Philadelphia Inquirer: Hunger in Philadelphia Increases while Declining Nationwide
January 4, 2018
December 1, 2017
The Philadelphia Inquirer wrote a profile on the increasing rates of hunger in Philadelphia relative to the rest of the country. The research of Dr. Mariana Chilton and the Center for Hunger-Free Communities on hunger in the city are referenced in this article.
The Philadelphia Inquirer article draws from local testimony, national reports, and food security advocates to provides an overview of hunger in the city since the recession. Hunger is more than simply missing a meal. It is often the result of hard choices and competing day-to-day priorities in the face of broader systemic circumstances. Moreover, these systemic factors can often work together to perpetuate the cycle of hunger.
The Center's research showed that between 2006 and 2016, childhood hunger in North Philadelphia more than tripled among families where parents work 20 or more hours a week. The food-insecurity rate was 9.7 percent in Philadelphia last year, compared with 8.8 percent for children nationwide.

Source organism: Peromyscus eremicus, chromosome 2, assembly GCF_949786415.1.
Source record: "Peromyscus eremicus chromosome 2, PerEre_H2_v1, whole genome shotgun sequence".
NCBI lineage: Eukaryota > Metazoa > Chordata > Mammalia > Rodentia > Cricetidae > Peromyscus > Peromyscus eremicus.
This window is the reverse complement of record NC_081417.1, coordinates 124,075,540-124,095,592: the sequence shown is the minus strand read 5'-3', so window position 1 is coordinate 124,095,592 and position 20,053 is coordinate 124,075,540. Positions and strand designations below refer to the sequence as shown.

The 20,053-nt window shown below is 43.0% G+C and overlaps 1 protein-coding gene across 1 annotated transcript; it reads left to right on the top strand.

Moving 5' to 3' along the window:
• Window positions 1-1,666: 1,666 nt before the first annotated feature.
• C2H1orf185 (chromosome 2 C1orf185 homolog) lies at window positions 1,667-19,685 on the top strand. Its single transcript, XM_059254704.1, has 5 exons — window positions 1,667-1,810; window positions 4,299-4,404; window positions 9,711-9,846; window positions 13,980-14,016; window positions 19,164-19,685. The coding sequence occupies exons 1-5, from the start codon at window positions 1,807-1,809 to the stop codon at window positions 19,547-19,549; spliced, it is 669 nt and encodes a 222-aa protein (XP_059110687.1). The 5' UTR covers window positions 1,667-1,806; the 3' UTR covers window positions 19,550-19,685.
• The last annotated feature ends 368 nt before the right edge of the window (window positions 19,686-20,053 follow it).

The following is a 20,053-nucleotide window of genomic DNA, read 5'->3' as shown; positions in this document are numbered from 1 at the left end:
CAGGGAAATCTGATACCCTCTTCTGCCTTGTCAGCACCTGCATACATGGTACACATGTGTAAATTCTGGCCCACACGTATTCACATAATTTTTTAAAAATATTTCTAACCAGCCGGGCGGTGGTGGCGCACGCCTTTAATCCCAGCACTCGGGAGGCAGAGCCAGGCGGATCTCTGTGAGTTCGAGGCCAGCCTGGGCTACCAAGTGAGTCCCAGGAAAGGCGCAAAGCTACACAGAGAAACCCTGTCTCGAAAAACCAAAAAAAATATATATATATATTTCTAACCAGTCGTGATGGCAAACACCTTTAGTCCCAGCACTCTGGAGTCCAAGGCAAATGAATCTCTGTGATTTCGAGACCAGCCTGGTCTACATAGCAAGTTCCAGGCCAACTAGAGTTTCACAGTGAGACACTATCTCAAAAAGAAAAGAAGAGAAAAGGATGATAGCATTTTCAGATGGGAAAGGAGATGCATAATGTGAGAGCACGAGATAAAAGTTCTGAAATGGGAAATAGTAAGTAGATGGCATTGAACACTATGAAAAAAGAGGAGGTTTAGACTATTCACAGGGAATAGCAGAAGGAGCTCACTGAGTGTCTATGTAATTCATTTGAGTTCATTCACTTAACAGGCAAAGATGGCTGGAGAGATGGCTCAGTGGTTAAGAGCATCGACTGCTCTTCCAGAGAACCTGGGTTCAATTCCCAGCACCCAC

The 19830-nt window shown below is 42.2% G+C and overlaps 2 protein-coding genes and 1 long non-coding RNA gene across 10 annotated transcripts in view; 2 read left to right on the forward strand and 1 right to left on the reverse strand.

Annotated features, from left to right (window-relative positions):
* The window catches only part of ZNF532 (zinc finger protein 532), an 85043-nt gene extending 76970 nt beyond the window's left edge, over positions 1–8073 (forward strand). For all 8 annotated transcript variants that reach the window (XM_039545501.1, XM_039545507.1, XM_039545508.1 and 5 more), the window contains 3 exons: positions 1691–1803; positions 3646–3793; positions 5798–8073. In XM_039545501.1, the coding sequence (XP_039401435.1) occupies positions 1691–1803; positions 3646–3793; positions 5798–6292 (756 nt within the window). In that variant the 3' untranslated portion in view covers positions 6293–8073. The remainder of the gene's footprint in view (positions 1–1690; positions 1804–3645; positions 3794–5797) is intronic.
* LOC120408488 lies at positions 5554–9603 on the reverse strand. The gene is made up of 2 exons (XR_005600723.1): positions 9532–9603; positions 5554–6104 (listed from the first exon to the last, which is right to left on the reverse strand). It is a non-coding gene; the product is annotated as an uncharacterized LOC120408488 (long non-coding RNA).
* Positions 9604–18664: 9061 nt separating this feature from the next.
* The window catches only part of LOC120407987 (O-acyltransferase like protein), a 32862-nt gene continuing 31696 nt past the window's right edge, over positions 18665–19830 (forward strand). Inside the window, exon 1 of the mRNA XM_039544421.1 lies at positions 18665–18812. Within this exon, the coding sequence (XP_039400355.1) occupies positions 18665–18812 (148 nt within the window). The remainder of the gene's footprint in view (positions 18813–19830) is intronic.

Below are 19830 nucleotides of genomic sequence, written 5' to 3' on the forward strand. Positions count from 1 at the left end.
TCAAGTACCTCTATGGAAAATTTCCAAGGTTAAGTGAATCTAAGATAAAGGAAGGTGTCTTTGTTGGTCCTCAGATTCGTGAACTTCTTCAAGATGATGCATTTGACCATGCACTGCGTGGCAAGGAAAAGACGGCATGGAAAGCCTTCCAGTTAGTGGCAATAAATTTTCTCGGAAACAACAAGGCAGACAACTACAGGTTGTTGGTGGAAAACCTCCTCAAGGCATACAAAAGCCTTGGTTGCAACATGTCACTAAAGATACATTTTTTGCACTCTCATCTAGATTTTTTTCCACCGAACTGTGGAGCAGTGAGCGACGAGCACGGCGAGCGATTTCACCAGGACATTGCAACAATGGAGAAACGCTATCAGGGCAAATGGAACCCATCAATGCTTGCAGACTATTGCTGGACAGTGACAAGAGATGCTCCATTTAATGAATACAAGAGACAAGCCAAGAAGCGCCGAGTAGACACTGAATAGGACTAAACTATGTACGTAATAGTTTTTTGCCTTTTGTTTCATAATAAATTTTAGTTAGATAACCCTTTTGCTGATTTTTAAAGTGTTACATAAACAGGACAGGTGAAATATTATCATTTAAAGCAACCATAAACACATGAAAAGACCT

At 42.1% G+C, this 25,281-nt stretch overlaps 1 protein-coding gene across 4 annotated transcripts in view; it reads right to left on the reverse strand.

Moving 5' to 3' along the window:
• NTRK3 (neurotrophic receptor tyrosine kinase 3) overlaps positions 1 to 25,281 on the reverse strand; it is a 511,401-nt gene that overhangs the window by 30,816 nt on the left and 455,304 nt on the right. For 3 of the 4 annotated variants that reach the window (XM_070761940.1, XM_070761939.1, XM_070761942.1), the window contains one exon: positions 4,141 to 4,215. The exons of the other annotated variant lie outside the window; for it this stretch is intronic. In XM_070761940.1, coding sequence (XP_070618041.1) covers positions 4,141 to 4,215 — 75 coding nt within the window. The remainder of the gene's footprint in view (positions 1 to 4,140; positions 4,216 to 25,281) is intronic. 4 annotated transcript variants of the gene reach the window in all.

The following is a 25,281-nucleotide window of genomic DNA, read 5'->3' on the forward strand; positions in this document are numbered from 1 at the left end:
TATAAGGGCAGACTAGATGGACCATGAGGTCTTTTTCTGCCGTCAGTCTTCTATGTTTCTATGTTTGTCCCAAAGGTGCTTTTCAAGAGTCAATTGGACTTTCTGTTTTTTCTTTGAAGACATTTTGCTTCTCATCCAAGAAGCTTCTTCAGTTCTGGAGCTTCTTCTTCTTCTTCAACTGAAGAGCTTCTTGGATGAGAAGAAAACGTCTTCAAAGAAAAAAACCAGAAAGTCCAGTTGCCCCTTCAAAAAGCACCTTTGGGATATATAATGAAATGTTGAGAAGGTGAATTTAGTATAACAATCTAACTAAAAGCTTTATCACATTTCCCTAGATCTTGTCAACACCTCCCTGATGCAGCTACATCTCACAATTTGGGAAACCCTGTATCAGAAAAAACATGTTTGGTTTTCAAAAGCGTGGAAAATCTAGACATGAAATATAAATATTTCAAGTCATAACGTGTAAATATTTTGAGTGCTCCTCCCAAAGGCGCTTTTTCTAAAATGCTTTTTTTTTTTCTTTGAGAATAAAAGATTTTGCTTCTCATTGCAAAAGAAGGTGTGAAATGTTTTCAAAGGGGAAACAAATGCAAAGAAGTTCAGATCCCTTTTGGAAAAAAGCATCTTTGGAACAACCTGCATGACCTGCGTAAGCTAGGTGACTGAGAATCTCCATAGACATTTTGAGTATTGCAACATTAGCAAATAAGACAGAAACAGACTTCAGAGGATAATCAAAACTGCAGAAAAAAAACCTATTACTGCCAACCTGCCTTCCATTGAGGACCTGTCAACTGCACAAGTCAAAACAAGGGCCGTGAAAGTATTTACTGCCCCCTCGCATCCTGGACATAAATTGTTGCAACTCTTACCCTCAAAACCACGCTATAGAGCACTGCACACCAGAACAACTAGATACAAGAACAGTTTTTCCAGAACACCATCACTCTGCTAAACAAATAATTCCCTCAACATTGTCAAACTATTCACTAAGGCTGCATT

Melanie Hudson speaks to the bitter realities of long-term hunger in a modern American city. Hudson is one of hundreds of thousands of people represented in a startling new study that shows that while hunger has decreased throughout America in the last six years, the number of people who can’t afford enough food in Philadelphia and the surrounding region has gone up.
“Working people need food because the stores are expensive,” said Michael Bennett, director of food programs at Upper Room Baptist Church food pantry. “And lots of seniors are feeding themselves and their grandchildren. Once they get their Social Security check and pay their rent and utilities, they just don’t have enough for food.
“So they have to live hungry. Like too many people do.”